The Importance of Childhood Vaccinations: Protecting Your children From Serious Disease

Becoming a parent is a steep learning curve – we often learn on our feet without much time to plan ahead.

While we might not always have the opportunity to be forward thinking, we all want to make time to keep our children safe from harm. Vaccinations are a crucial way of protecting our children – from infancy through to adulthood. 

We recognise it might seem overwhelming to think about childhood vaccinations when you’re busy with family life so we’ve created this handy guide to give you the information needed to keep your little ones safe. 

What are vaccines? 

Vaccinations, sometimes called  immunisations or jabs, prevent children from picking up serious disease. Babies and children are immunised so that they are better prepared to fight illnesses early on in life. 

A vaccine can be made up of  either: 

  • a dead or weakened version of the disease
  • part of the germ that causes the disease.

When children are immunised, they are exposed to the disease in its safe, vaccine form. This gives their immune system the opportunity to build up antibodies (or resistance) to illness. Children are germ fighters, even from a young age, and immunisation means that they will be able to protect themselves if they are exposed to harmful disease. 

Why are childhood vaccinations important? 

Vaccinations save lives because they work. Globally, childhood vaccinations save around three million lives a year. Successful immunisation programmes in the UK have seen the reduction of once common diseases such as polio, tetanus and measles – to the point they are now classed as rare. 

There are still some nasty diseases and infections out there though. With vaccination programmes being so successful, we are prone to forgetting that they lurk. Babies and young children are much more vulnerable to infection. Because of this all babies can access the childhood vaccination programme: a series of immunisations that are offered between the age of eight weeks and six years. 

Some vaccines, such as the MMR (measles, mumps and rubella) require multiple doses to ensure that children are fully protected over time. These doses work more effectively if they are given at intervals. 

What diseases do childhood vaccinations protect against?

It is possible to vaccinate children against: 

  • measles
  • mumps
  • rubella
  • hepatitis B
  • polio
  • flu
  • whooping cough
  • diphtheria 
  • meningococcal diseases
  • rotavirus.

You may have heard of none, some or all of these diseases. The reasons they may be little known is down to the success of vaccination programs that see most babies immunised. They are referred to as vaccine preventable diseases – meaning that once a child has been immunised they are protected from potentially life threatening complications associated with these illnesses.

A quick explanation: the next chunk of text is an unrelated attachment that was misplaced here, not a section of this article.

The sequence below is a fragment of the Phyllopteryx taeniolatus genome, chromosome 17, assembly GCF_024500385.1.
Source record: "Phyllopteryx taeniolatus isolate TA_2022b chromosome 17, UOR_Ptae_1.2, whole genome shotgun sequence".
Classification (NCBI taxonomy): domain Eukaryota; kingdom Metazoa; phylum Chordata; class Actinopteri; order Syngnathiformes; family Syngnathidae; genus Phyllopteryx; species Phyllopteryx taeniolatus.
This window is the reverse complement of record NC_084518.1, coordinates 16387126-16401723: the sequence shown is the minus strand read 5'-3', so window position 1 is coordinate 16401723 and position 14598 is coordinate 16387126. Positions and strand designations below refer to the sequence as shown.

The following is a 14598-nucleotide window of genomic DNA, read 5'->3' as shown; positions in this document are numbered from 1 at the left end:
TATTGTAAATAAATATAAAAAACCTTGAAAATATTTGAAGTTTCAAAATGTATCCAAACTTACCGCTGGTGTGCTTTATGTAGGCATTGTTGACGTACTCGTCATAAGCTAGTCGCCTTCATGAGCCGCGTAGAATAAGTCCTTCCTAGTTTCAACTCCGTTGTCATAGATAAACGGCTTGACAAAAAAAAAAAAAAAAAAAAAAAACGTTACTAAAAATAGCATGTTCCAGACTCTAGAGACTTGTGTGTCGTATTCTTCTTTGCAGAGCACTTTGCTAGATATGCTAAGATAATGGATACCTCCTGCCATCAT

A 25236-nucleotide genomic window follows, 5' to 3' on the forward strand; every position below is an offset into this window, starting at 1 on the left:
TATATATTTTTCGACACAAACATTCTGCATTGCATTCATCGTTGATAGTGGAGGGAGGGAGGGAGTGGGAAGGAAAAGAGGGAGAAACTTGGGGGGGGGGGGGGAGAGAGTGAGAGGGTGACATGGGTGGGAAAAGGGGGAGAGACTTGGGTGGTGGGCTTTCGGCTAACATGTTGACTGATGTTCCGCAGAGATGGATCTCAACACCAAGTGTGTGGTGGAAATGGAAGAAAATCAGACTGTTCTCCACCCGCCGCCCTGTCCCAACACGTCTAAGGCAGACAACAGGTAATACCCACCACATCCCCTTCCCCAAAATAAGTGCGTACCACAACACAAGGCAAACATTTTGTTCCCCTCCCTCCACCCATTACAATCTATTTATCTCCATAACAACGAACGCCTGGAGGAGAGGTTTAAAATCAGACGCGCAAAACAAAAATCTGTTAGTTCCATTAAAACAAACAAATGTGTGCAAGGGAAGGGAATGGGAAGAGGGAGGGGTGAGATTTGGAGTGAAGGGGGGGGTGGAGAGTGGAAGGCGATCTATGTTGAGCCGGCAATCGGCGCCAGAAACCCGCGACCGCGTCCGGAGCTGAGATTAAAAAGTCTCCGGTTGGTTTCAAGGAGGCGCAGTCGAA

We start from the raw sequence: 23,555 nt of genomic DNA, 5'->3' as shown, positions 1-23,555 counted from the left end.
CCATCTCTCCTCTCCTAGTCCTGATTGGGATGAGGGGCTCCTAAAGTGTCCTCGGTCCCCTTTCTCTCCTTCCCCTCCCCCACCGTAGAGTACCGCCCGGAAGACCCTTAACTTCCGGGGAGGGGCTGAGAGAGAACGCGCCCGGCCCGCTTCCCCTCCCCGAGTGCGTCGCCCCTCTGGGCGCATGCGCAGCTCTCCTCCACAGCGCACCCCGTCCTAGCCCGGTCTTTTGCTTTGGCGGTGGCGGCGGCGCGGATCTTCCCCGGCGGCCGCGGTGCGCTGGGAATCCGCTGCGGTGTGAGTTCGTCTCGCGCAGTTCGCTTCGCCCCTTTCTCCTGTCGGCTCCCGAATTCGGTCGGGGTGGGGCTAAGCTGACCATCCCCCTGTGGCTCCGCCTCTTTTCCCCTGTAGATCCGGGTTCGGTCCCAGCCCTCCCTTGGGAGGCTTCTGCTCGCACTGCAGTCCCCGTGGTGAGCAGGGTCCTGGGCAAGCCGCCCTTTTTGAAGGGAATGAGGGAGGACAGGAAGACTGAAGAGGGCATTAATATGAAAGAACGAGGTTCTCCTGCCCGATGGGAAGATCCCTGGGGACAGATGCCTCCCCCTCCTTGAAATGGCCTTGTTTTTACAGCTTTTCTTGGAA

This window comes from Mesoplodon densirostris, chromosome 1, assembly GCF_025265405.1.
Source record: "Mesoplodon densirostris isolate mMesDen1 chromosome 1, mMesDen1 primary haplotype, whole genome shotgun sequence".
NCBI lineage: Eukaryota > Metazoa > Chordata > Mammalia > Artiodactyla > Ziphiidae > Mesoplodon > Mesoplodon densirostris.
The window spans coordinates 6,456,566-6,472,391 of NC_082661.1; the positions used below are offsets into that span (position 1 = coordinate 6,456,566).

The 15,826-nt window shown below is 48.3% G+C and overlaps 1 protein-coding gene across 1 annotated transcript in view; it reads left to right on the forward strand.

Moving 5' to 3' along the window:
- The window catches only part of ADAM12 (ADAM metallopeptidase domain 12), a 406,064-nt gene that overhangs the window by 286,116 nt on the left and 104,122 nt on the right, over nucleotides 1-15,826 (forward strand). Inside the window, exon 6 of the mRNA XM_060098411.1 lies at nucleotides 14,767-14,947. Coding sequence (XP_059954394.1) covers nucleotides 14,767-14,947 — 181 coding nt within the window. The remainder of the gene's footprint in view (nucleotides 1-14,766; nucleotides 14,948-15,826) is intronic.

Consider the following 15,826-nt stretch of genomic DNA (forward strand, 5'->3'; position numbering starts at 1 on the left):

What about the side effects of vaccines?

All vaccines come with potential side effects. These may include: 

  • a small red and sore mark at the injection site
  • loss of appetite
  • high temperature
  • crying 
  • tiredness.

It’s natural to turn away from anything we think might make our children feel unwell – but the possible side effects of a vaccination are short lived. Exposure to the likes of polio, measles, mumps or rubella without vaccine protection can lead to long-term health problems, or even death. 

Do I really need to get my child vaccinated?

WHO (World Health Organisation) maintains that vaccine hesitancy is the biggest threat to global health.

Typically, in the UK, there is a high take-up of childhood vaccines. Generally, around 90% of babies and children are receiving their vaccinations. This keeps the prevalence of disease low. Should immunisation rates increase to around 95%, we could entirely eradicate life changing diseases such as measles. 

However, according to the NHS, vaccine hesitancy has led to an increase in cases of measles and mumps in recent years. What’s worrying about this is the fact that measles can lead to meningitis and mumps, hearing loss and other long-term health implications. 

If you’ve been undecided about childhood vaccinations and are now looking to start the immunisation program, we can help. Or, if you’ve simply found with the pressures of lockdowns and COVID related complications that you have missed scheduled vaccinations, we’re here to offer you support, advice and vaccination doses too. 

It’s never too late to get your baby immunised. 

Where can I access the vaccinations my baby needs?

If you contact your local GP surgery, you will be able to arrange an appointment with the nursing team to receive immunisation. 

Alternatively, at The London Vaccination Clinic we offer same day appointments at any one of our three London based clinics. We’re spread out at convenient locations across the city, so can be accessed easily by public transport.  

We’re a nurse led team of hardworking and supportive professionals – we understand the pressures of family life and are happy to answer any vaccine related questions you may have. Looking after our patients, especially our younger ones, is just one of the things we’re great at. Reassuring parents and offering informative and up-to-date advice is something else we do pretty well too. So no matter what help you need, we’ll go out of our way to make sure you get it. 

Book an appointment with us

Hoping for a same day appointment to vaccinate your child?

Book online – it’s quick and easy. 

We offer vaccinations against:

  • flu
  • measles
  • mumps
  • rubella
  • hepatitis B
  • diphtheria 
  • polio
  • tetanus

Got a question about childhood immunisations? 

Give us a call on: 020 7112 5198. Or email us at: